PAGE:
What a difference two weeks make.
After winning four of its first five games, Seattle dropped to .500 on Tuesday after an overtime loss to Atlanta. It was the Storm’s third consecutive loss, all three by eight points or less.
And in all three, the now 5-5 Storm were in a position to win.
Seattle entered the fourth quarter in Indiana on June 9 up by five, were tied with five minutes to play, and ultimately were a missed Sue Bird three-pointer at the horn from sending the game to overtime.
Two days later in New York, the Storm again took a lead into the fourth, and held a one-point edge with less than four minutes to play before a series of costly turnovers put the game out of reach in the closing moments.
The first game of the homestand that followed brought a different brand of frustration, as the Storm mounted a furious comeback late Tuesday to erase a 10-point deficit, only for the final shot in regulation to fall short, and the team as a whole to fall short in overtime.
Combined, about a dozen possessions, give or take, are the difference between 5-5 and 8-2. It is a surprising turnaround for a team that ended May on a four-game winning streak.
Head coach Jenny Boucek pointed to the team’s defense as the biggest difference not just in the losing streak, but the stretch of the last five games.
“We need to recalibrate that,” Boucek said after the loss to Atlanta. “We need to recalibrate both ends of the floor. We’ve kind of gotten away from what we do and what brings us success.”
The numbers certainly back that up.
After holding opponents to an average of just 76.4 points per game over their 4-1 start — a figure that would be good enough for second in the league behind Minnesota — Seattle has allowed 88.8 on average over the last five. That ranks worst in the WNBA for the season.
And after allowing no more than 82 points in the first five games, Storm have eclipsed that mark four times, and passed 90 points three times.
That problem is magnified by the team’s consistent performance on the offensive end, with Seattle scoring almost the same number of points in the first five games (417) as the last five (414); an 83-point-per-game average. Both Jewell Loyd and Breanna Stewart are in the top-10 in the league in scoring, averaging 20 and 17 points per game, respectively.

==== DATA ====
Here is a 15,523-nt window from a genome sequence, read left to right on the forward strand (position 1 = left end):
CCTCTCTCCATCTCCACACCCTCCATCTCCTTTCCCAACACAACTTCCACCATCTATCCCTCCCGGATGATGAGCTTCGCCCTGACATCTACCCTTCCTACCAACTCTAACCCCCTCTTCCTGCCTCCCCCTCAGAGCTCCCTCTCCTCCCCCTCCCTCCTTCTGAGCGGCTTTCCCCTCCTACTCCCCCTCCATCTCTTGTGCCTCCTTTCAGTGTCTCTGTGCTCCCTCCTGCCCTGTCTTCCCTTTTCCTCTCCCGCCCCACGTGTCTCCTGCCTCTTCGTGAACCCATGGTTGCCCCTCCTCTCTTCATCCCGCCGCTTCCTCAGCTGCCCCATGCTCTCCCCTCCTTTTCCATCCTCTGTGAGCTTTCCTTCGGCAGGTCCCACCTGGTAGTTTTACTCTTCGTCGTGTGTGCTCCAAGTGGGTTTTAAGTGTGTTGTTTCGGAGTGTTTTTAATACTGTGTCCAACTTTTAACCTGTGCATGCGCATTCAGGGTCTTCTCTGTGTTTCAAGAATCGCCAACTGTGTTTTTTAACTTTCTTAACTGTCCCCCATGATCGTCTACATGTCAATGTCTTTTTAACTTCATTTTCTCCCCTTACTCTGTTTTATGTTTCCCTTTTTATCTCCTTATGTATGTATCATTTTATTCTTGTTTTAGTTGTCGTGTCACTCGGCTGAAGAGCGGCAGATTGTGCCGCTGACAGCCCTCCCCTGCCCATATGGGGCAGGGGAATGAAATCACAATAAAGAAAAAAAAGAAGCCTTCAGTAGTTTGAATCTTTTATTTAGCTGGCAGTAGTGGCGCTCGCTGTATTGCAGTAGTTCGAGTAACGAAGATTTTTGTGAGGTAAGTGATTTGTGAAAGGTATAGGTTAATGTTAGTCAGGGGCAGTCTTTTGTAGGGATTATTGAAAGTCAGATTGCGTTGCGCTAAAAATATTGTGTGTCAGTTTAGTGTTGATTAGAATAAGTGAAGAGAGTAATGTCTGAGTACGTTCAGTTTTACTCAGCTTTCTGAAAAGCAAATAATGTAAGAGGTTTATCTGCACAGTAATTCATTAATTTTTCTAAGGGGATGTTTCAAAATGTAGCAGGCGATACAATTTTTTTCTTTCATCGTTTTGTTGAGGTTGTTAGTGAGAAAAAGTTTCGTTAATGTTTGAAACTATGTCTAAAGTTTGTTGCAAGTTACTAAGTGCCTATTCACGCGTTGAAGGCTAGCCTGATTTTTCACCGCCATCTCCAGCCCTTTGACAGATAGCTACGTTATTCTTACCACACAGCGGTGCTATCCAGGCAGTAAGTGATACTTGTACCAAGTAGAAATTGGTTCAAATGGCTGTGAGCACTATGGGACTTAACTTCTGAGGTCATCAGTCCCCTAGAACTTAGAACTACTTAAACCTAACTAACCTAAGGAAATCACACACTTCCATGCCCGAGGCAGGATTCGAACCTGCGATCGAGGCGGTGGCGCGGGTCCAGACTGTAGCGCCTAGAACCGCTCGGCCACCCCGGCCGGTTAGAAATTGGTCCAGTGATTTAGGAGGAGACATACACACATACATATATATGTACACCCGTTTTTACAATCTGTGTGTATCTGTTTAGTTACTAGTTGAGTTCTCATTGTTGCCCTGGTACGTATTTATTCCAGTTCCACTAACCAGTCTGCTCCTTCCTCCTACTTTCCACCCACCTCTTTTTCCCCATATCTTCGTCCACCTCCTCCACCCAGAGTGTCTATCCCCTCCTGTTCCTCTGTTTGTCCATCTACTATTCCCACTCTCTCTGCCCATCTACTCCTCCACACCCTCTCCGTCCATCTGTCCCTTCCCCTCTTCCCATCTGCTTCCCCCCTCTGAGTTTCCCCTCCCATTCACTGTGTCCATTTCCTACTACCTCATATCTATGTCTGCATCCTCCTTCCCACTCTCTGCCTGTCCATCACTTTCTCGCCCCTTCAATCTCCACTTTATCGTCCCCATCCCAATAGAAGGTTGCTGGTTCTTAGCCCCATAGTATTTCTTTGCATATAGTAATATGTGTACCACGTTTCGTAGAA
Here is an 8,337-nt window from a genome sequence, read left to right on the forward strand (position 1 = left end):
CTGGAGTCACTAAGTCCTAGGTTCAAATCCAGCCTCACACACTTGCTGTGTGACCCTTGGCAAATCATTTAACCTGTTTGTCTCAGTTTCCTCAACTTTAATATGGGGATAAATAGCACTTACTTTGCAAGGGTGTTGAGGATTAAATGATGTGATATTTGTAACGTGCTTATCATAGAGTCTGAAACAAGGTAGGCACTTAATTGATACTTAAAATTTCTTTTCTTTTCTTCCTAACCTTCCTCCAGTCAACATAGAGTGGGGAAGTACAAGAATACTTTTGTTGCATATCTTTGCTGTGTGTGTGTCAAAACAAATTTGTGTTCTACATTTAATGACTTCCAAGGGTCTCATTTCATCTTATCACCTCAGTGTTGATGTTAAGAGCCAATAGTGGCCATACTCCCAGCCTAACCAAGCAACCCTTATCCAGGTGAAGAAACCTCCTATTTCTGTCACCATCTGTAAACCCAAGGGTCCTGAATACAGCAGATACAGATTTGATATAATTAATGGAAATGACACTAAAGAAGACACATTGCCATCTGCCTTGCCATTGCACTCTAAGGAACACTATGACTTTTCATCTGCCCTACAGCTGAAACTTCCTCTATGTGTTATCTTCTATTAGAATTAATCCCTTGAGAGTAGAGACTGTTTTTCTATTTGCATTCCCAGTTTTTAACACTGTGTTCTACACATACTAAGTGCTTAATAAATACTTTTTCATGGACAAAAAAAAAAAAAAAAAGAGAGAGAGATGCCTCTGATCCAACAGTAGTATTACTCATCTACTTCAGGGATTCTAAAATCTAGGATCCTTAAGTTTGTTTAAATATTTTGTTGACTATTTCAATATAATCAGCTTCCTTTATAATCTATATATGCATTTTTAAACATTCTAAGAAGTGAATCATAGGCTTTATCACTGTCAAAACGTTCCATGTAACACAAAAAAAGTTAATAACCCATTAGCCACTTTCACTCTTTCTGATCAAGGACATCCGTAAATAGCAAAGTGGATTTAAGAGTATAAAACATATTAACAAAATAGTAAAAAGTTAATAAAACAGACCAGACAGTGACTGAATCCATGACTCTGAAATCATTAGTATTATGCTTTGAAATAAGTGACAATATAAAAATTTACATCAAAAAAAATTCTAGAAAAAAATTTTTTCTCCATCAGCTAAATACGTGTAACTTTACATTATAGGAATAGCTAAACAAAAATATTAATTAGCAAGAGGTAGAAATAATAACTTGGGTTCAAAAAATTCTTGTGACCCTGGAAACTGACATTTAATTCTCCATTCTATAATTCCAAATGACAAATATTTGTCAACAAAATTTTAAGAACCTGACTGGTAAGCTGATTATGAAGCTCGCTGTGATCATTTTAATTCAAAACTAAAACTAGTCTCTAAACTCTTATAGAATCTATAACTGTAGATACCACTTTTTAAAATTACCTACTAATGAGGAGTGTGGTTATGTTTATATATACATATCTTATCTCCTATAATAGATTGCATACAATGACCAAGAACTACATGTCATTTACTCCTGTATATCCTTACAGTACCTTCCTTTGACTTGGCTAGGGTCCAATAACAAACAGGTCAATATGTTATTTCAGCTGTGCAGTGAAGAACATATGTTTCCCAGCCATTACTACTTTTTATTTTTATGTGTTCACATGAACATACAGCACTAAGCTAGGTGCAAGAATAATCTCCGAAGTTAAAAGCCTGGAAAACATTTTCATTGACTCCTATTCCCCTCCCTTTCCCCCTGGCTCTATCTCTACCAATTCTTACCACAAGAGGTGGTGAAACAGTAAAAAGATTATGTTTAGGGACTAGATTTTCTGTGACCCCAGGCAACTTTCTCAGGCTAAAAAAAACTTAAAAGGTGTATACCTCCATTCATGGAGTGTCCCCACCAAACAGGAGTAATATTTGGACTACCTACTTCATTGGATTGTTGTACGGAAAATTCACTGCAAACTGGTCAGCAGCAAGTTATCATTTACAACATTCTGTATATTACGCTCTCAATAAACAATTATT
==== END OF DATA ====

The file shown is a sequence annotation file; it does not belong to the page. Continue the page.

But to an extent, a lack of offensive production from the bench and a reliance on that starting five has also hamstrung the team. With draft picks Alexis Peterson and Lanay Montgomery seeing little action, and Kaleena Mosqueda-Lewis out as she recovers from a right knee scope, Boucek has four veteran options to turn to outside of the starting lineup.
Those players have shown flashes – notably Ramu Tokashiki’s 14-point effort in the season-opener in Los Angeles (albeit in her lone start), and Sami Whitcomb’s 22-point performance on 6-of-8 shooting in the team’s come-from-behind win over New York.
The unit’s best outing came in a 94-70 win over the Fever, as all six available bench players combined for 29 points.
But the most the bench has scored since that outing is 18. Most notably, the second unit was held to just three points, all from Tokashiki, in the 83-80 loss to Indiana.
Expected to be a key contributor in the post, offseason acquisition Carolyn Swords is on pace to post career lows across all major statistical categories.
After starting all 34 games, and playing just over 17 minutes a night last season for the Liberty, the 6-foot-6 center is averaging 1.6 points and 1.5 rebounds in eight minutes a night off the bench this season.
Seattle will try to get back over .500 on Sunday, against perhaps the best possible foe: the winless San Antonio Stars.
“The good thing about the WNBA is games come quick, so you can’t focus on a loss for too long,” Stewart said after the Atlanta game. “And more so it’s getting back to — not the loss — but the way we are. We weren’t playing at our best.”